There are three health issues currently being mentioned in the news: mental illness, personality disorder, and vision difficulty. Each of them occurs sporadically in the general population. However some conditions are more likely in his mid-20s age group. One of the most common conditions is the onset of schizophrenia. While there may have been significant mental health issues previously, we don’t have enough detail to know if he fits the criteria for new onset schizophrenia. However the manifestations of schizophrenia include auditory or visual hallucinations. Features of paranoia are also well-known.
The personality disorder has features which may correspond to the disrupted social relations that a young adult would experience at the onset of schizophrenia. It is difficult to maintain personal relationships and there is often an element of paranoia or a tendency to distrust a close friend or family. Hence reports in the media of his girlfriends’ ending relationships.
The incidence of mood disorders is also compatible with news reports and are a common mental health issue in this age group. Frequently this takes the form of an anxiety or panic disorder. They may self-medicate either self-medicate with alcohol or through a prescription that is not revealed to authorities such anxiolytic drugs such as Xanax or Valium.
A severe form of a mood disorder may be major depression. This condition likely to affect somebody attempting suicide. These individuals typically have dysfunctional social interactions and would have a great deal of difficulty maintaining an uninterrupted work schedule.
News reports indicate that he appeared physically healthy. He also had an eye disorder. If he was to self-report visual disturbances, the most common would be blurred vision, double vision, or loss of peripheral vision. Proper examination by a medical doctor or ophthalmologist could reveal the disorder. Some reports have said that he had a problem with his lens. This condition may have been floppy lens has been associated with Marfan’s syndrome. This condition has been associated rarely with familial mental disorders such as schizophrenia and personality disorders.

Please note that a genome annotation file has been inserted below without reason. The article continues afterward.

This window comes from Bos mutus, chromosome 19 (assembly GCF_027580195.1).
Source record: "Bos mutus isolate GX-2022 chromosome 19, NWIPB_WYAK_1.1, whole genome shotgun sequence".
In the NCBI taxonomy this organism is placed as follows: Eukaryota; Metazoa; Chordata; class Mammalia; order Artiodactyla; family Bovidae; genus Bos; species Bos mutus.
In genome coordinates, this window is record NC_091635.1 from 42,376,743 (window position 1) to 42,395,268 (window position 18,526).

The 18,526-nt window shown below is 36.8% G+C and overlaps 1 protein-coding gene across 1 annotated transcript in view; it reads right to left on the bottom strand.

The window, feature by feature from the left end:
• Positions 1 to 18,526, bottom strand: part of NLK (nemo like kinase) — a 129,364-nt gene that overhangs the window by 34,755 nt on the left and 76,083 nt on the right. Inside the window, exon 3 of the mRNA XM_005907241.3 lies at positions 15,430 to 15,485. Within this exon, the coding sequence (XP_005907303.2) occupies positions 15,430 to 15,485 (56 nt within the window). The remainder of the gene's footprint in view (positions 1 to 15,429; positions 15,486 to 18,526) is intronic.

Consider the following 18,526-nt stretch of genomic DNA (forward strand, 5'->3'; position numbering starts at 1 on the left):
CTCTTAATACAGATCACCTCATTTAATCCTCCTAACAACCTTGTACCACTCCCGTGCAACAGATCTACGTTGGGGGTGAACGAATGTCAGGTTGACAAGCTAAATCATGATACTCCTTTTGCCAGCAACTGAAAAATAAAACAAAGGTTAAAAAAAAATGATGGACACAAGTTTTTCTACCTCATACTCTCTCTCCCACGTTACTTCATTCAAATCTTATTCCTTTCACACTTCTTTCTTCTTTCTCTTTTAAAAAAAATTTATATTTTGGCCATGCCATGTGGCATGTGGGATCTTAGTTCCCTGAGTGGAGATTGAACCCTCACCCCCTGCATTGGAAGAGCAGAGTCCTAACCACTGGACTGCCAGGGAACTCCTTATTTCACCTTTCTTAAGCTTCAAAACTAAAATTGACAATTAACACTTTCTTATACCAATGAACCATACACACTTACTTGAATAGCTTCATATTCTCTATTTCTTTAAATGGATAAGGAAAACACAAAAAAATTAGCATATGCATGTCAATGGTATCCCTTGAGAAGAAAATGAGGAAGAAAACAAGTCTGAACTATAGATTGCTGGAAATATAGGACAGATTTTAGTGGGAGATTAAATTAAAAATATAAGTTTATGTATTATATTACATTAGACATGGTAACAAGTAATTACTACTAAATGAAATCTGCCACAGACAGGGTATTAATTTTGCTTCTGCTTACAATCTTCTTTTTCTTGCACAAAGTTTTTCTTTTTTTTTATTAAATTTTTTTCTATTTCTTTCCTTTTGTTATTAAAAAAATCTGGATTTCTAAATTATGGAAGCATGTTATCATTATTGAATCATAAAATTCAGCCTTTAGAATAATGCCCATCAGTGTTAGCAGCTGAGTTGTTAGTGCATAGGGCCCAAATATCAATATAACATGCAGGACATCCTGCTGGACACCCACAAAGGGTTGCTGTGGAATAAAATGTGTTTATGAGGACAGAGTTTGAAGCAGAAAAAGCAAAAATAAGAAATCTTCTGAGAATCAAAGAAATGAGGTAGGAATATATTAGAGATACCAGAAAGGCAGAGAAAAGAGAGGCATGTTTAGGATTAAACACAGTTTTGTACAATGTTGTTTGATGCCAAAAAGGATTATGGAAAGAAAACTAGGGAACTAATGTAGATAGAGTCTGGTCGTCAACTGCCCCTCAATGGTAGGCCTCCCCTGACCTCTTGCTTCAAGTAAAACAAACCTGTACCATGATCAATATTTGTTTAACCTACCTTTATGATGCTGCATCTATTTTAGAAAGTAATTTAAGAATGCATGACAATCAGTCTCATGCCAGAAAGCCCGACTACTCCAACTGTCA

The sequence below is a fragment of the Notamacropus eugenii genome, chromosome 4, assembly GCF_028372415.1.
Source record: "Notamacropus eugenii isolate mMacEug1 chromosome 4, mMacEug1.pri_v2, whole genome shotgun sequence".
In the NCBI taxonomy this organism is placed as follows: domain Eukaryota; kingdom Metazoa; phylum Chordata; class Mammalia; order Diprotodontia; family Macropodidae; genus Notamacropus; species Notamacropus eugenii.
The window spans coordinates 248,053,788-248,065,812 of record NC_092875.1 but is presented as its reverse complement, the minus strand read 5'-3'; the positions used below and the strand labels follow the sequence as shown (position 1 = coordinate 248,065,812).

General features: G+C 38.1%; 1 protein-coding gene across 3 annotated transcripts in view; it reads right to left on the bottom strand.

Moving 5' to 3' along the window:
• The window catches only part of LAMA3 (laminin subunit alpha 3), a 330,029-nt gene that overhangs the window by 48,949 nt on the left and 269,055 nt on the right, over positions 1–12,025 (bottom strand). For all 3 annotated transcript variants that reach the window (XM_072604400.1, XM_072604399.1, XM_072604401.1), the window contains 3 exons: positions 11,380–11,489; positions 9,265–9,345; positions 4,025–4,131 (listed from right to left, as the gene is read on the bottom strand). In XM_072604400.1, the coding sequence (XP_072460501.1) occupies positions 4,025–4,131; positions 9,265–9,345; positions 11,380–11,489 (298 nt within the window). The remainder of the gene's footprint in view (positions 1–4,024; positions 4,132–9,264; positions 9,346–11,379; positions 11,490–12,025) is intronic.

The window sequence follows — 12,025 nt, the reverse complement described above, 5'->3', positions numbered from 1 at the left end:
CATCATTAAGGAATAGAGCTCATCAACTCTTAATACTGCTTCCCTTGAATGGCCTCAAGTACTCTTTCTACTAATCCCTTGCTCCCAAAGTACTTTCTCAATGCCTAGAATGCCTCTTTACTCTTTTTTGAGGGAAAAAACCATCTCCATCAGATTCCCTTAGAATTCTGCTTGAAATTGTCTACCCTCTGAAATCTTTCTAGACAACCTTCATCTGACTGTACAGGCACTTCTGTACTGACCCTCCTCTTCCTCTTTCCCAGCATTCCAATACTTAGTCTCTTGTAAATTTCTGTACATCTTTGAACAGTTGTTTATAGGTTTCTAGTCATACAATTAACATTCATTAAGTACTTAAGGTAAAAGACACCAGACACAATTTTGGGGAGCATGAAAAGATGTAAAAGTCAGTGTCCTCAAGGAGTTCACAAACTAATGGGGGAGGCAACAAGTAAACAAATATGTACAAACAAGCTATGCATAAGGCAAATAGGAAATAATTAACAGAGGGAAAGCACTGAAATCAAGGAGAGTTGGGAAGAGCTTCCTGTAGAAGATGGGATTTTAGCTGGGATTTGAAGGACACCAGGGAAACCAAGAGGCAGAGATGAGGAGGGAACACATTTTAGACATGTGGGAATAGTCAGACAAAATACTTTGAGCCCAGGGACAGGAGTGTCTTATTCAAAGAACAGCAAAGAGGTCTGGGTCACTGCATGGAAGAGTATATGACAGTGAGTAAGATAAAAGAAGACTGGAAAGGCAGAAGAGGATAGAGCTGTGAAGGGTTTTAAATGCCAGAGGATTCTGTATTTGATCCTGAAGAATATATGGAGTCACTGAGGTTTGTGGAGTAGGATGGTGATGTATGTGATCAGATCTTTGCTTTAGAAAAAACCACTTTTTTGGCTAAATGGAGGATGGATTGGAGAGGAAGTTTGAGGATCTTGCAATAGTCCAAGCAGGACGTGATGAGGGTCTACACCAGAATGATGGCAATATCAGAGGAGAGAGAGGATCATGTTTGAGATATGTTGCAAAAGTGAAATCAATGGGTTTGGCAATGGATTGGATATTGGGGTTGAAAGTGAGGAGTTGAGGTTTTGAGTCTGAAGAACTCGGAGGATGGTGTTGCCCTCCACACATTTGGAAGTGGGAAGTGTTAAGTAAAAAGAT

If we consider structural abnormalities of the brain or organic brain lesions we should consider the ideology as emanating from cerebrovascular injuries, demyelinating conditions, inflammatory, infectious, or miscellaneous causes.
My synthesis of the mental and psychiatric conditions brings me to consider an underlying brain lesion. In clinical practice, any patient presenting with new psychiatric illness over the age of 40 would merit referral for brain imaging such as an MRI. This would include older individuals at risk for Alzheimer’s. However in this case of a young adult, we are considering a neurologically silent organic brain lesion manifesting it’s presence with mental illness.
There are a number of common features to organic brain lesions occurring in a specific part of the brain. Lesions of the temporal lobe commonly cause depression. Temporolimbic lesions may present as auditory and visual hallucinations, panic or anxiety disorders.
So in reviewing the preliminary reports about the airman fitness to fly, I find the symptoms and history to be intriguing. Was there a common denominator to his illness? Can we learn from this tragedy?
We are all asking ourselves why a doctor would write a note to keep him from flying but not notify the airline or authorities. Is it reasonable to expect a pilot to self-report his mental problem to his employer? Did the doctor not know that the copilot was still continuing to fly after the previous warnings and notes went unheeded and unused? Why wasn’t there a holistic approach to this pilot’s wellbeing that might bring together other health issues such as his vision disturbance and personality changes?
The accident investigation is also a criminal investigation now. For the flight surgeons and aviation medical examiners, we should pay very close attention.